Julie Jacobson / AP
Monday, Nov. 3, 2014 | 2 a.m.
Let’s take a trip to 2016, and see what’s happening with Brian Sandoval.
Assuming he hasn’t surprised anybody, he’s likely on one of two paths. He either has been chosen as the GOP presidential candidate’s running mate or has decided to carry out the Republicans’ long-awaited showdown with Harry Reid.
Whichever scenario plays out, one thing is certain: For Democrats, Sandoval is a dangerous man.
Democrats know Sandoval well, and many like him. In fact, several of his career advancements have been because of Democrats promoting or appointing him to major roles. He’s an acceptable GOP alternative to some Democrats — even the leaders — and that makes him a threat in an election.
Should he remain free of controversy and should Nevada’s economic recovery stay on track, he very well could go national.
His record of occasionally rubbing against the GOP grain on issues such as immigration and health care gives him the broad appeal Republicans need after marginalizing themselves through Tea Party extremism.
However, in today’s GOP, Sandoval’s mainstream appeal can be a liability. Mitt Romney was a lot like Sandoval — smooth, cautious, capable of working with Democrats at times. Things didn’t work out well for Romney. As he campaigned for president in 2012, he moved further to the right, and it never jibed with his background as governor. “Who is Mitt Romney?” became an issue and could be an issue with, Sandoval too.
But his Hispanic heritage gives the party a chance to open its tent wider, inviting minority groups who have found the GOP to be exclusionary and have become frustrated with Democrats for a lack of progress on immigration reform. Another potential advantage for Sandoval: In the crass calculus of national politics and harsh reality of race relations in the United States, his small-town Western upbringing and the fact he doesn’t speak Spanish wouldn’t put off conservatives.
In 2016, Sandoval will be 53 years old with experience as an attorney general, a federal judge and six years as governor — a trajectory that points squarely to a national office. He doesn’t take extreme stands, rarely commits blunders, hasn’t had any significant personal scandals and every now and then knocks one out of the park, as many thought he did orchestrating the $1.25 billion deal to bring Tesla Motors’ battery factory to Nevada.
And he looks good, which isn’t a small point on the big stage of national politics in the 21st century. The Hollywood hair, dark eyes and rock-solid jawline look great on video.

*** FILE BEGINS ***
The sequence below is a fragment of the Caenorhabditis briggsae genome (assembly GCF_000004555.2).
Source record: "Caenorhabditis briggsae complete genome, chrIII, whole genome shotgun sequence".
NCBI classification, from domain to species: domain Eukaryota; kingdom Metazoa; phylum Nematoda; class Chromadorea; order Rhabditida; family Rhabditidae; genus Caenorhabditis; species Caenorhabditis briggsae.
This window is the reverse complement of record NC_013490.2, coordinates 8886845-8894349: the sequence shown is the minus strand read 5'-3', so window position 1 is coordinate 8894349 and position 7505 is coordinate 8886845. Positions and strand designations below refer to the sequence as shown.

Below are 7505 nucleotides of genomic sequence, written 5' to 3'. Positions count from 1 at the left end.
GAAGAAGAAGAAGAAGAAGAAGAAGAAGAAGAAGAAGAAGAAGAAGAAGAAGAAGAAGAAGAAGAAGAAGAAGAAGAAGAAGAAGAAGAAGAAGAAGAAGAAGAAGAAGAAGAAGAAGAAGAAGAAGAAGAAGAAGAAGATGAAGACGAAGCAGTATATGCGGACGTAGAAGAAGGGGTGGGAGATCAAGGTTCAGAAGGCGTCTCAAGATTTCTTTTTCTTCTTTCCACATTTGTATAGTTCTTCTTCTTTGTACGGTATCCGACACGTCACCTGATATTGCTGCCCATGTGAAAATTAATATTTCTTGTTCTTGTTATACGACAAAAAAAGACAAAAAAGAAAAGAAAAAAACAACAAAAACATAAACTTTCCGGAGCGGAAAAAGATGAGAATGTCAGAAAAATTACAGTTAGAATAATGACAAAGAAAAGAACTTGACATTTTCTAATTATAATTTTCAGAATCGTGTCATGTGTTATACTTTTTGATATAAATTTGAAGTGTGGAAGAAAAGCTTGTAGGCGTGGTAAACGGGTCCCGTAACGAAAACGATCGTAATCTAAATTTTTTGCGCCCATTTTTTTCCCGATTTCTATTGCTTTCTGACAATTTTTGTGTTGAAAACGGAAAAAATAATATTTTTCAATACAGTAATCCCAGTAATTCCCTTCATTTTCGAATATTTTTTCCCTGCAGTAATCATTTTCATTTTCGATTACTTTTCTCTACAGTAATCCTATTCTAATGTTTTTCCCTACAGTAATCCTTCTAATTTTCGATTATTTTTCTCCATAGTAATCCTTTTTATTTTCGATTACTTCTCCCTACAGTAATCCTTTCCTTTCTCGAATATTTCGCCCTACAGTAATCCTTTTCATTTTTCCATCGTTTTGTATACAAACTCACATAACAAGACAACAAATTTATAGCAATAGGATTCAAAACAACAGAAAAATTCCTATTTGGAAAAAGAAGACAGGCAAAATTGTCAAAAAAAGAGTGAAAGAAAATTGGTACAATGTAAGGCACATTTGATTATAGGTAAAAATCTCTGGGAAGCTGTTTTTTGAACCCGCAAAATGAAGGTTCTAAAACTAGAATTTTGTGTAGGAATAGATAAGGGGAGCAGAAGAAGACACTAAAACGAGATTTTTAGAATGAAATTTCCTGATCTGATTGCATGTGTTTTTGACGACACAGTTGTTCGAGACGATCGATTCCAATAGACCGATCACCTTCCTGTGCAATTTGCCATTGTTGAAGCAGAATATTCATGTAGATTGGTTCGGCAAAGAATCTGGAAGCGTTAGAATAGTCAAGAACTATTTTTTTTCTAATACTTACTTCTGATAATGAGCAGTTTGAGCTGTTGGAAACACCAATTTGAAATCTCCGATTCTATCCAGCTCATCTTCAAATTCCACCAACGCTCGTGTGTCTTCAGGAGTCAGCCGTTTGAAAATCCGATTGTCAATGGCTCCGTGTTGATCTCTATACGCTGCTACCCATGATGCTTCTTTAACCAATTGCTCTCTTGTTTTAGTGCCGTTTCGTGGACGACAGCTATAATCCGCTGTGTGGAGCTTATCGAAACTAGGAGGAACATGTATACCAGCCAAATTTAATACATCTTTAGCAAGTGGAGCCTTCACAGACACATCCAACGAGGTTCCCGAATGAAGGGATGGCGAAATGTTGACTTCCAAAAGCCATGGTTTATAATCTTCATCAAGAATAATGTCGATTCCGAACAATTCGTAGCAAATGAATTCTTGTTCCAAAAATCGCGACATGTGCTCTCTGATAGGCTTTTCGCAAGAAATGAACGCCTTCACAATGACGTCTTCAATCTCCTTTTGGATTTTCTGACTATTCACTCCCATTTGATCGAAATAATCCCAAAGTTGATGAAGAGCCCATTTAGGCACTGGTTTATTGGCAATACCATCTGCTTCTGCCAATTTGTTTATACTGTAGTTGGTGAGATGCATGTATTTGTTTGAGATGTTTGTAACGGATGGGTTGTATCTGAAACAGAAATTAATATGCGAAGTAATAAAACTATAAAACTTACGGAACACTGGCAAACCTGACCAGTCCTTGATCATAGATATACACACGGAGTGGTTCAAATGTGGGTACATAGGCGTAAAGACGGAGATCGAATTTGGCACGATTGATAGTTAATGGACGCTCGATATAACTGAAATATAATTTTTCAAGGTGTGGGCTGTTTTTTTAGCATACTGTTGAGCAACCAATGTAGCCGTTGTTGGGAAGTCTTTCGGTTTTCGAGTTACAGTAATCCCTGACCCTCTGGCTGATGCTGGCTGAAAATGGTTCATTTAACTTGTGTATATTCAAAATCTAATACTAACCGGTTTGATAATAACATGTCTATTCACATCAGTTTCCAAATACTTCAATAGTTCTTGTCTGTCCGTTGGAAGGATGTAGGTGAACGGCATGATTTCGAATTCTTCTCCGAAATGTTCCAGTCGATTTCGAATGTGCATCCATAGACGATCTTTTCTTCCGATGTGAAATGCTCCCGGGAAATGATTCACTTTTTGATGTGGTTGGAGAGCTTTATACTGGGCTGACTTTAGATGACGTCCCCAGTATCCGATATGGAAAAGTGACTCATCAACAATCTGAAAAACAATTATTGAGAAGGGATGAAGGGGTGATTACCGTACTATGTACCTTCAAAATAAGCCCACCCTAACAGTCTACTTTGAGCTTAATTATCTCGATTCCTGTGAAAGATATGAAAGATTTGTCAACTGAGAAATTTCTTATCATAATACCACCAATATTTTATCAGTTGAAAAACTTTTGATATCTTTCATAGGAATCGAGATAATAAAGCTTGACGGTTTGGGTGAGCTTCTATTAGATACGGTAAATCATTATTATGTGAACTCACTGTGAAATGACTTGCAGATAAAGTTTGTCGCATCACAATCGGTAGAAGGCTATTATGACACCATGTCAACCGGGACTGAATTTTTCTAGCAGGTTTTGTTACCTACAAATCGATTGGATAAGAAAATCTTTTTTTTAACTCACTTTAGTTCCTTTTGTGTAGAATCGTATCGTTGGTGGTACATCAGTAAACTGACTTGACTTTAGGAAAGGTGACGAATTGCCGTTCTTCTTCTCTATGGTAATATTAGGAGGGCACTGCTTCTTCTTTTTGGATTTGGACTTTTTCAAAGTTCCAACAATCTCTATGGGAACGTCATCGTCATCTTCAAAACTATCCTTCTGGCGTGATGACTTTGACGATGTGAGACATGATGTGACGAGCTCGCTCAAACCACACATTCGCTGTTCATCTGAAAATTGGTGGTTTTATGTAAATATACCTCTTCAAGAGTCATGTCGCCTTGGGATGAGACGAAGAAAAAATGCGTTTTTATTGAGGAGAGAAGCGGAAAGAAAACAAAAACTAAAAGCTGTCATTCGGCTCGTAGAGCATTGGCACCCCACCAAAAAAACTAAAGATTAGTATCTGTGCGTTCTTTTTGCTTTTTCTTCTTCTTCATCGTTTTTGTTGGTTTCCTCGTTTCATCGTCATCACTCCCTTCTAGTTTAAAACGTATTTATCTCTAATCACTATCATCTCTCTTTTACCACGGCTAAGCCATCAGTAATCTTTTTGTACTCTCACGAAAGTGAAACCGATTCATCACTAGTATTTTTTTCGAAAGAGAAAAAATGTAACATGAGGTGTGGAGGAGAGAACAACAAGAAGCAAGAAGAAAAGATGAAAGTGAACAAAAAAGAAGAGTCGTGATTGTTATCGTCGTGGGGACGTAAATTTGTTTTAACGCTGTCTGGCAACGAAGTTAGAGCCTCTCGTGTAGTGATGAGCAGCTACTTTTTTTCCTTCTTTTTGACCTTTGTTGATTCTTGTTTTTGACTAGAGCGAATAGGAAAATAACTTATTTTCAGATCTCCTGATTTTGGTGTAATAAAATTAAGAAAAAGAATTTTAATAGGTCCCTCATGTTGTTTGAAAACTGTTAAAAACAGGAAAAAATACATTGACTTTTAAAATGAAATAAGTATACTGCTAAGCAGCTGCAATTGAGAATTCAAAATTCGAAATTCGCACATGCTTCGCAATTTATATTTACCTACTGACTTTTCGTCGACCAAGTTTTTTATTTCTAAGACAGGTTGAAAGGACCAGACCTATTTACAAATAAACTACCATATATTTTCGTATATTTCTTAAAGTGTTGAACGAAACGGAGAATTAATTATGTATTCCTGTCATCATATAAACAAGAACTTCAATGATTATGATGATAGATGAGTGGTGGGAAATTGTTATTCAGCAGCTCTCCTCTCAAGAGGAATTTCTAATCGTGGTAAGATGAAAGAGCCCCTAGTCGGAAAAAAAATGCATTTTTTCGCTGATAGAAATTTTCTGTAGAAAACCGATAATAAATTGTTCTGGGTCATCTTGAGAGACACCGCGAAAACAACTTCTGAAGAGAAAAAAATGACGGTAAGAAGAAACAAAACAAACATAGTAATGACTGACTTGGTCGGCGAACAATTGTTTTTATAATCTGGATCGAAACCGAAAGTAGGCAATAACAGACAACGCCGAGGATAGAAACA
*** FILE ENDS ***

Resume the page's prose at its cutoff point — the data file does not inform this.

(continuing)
So for a GOP presidential candidate, especially a white one with conservative leanings that would appeal to the party’s traditional base, Sandoval could be the perfect balancing act.
But that’s if he doesn’t decide to face Reid.
He already has gone up against the senator — sort of — having defeated Reid’s son Rory in the 2010 gubernatorial race. He handed Reid another loss — again, sort of — this year when Reid failed to deliver on a promise to find a candidate to thwart Sandoval’s re-election bid.
Sandoval would be vulnerable in a national election, undeniably. Open the folder on his record, and some problems leap out.
The state’s public education system remains an underfunded catastrophe under his watch, foreclosures and jobless numbers are still high, and the rollout of the state’s health care exchange was a study in dysfunction. Then there’s the scandal over the state dumping mental patients in California, for which Sandoval was criticized for reacting slowly. There also is no shortage of critics who think Sandoval and other leaders got played in the Tesla Motors battery factory deal, giving up too many incentives.
But no politician is perfect, and Sandoval has a better record than many.
Then there’s this: He is connected to a growing national political fundraising machine led by GOP Sen. Dean Heller that is building up for an all-out assault on Reid in 2016.
So, a central question hangs around Sandoval: Will he be a senator or a vice presidential candidate?
There’s actually another question to consider, as well. Will he do neither?
Sandoval brushes off questions about his future, saying he is happy as governor. Insiders say he’s not hungry for a national office, at least not in the throbbing-vein-in-the-forehead way that major U.S. politicians tend to be. He’s a pleaser, those around him say, not a player.
Of course, that’s what he has to say — he’s running for governor now, and no sane politician says, “Elect me to office so I can leave in two years.” We’ve seen that movie before: Sarah Palin left Alaska barely into her first term as governor and was widely criticized for it.
The differences are that Sandoval will have completed a full term and is considered more qualified to hold national office. And that raises the more profound question: Given the challenges in the state and the governor’s influence, would Sandoval walk away from serious issues two years into his term?
But Sandoval’s eagerness to please actually may make him more likely to be a candidate in 2016. The GOP probably will need somebody like him — for national office and to try to take down Harry Reid.
So back to our trip to 2016. Let’s assume Sandoval hasn’t tripped up. No extramarital idiocy, no major misstep on policy, no surprise announcement that he won’t seek a national office. Instead, it has been two years of Sandoval being Sandoval — politically careful, pleasing the right people, personally nondramatic to the point of being bland, chugging away every day and becoming a stronger and stronger national candidate in the process.
No matter what, if Sandoval wins as expected Tuesday, the GOP has a new star in the wings and the Democrats have the kind of challenge that keeps them up at night.